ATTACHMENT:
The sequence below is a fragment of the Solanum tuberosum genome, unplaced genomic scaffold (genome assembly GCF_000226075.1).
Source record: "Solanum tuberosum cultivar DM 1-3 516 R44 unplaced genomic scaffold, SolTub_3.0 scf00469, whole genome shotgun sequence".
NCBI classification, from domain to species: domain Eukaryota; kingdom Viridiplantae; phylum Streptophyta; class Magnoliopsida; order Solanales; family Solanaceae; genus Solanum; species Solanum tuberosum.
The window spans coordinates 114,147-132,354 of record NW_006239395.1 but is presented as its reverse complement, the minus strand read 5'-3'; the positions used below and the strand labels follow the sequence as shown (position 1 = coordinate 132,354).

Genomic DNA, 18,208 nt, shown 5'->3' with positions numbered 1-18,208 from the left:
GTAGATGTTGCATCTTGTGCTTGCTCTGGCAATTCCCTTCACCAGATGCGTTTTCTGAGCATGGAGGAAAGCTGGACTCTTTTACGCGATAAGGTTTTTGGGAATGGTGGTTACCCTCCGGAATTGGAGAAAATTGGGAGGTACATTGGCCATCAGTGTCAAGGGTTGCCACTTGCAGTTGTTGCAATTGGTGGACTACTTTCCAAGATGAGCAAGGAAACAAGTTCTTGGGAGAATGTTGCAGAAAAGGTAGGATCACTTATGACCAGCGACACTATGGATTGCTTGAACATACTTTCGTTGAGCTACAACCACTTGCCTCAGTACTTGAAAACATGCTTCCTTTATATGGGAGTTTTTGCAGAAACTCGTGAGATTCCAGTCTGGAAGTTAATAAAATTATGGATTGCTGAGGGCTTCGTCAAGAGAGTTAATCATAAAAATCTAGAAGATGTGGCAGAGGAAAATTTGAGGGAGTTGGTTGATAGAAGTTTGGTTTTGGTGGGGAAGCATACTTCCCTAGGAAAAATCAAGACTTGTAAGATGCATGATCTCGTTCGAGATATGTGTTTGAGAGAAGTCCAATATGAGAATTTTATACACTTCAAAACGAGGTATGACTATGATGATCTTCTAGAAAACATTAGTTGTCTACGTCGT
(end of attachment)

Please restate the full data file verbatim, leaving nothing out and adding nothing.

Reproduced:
The sequence below is a fragment of the Solanum tuberosum genome, unplaced genomic scaffold (genome assembly GCF_000226075.1).
Source record: "Solanum tuberosum cultivar DM 1-3 516 R44 unplaced genomic scaffold, SolTub_3.0 scf00469, whole genome shotgun sequence".
NCBI classification, from domain to species: domain Eukaryota; kingdom Viridiplantae; phylum Streptophyta; class Magnoliopsida; order Solanales; family Solanaceae; genus Solanum; species Solanum tuberosum.
The window spans coordinates 114,147-132,354 of record NW_006239395.1 but is presented as its reverse complement, the minus strand read 5'-3'; the positions used below and the strand labels follow the sequence as shown (position 1 = coordinate 132,354).

Genomic DNA, 18,208 nt, shown 5'->3' with positions numbered 1-18,208 from the left:
GTAGATGTTGCATCTTGTGCTTGCTCTGGCAATTCCCTTCACCAGATGCGTTTTCTGAGCATGGAGGAAAGCTGGACTCTTTTACGCGATAAGGTTTTTGGGAATGGTGGTTACCCTCCGGAATTGGAGAAAATTGGGAGGTACATTGGCCATCAGTGTCAAGGGTTGCCACTTGCAGTTGTTGCAATTGGTGGACTACTTTCCAAGATGAGCAAGGAAACAAGTTCTTGGGAGAATGTTGCAGAAAAGGTAGGATCACTTATGACCAGCGACACTATGGATTGCTTGAACATACTTTCGTTGAGCTACAACCACTTGCCTCAGTACTTGAAAACATGCTTCCTTTATATGGGAGTTTTTGCAGAAACTCGTGAGATTCCAGTCTGGAAGTTAATAAAATTATGGATTGCTGAGGGCTTCGTCAAGAGAGTTAATCATAAAAATCTAGAAGATGTGGCAGAGGAAAATTTGAGGGAGTTGGTTGATAGAAGTTTGGTTTTGGTGGGGAAGCATACTTCCCTAGGAAAAATCAAGACTTGTAAGATGCATGATCTCGTTCGAGATATGTGTTTGAGAGAAGTCCAATATGAGAATTTTATACACTTCAAAACGAGGTATGACTATGATGATCTTCTAGAAAACATTAGTTGTCTACGTCGT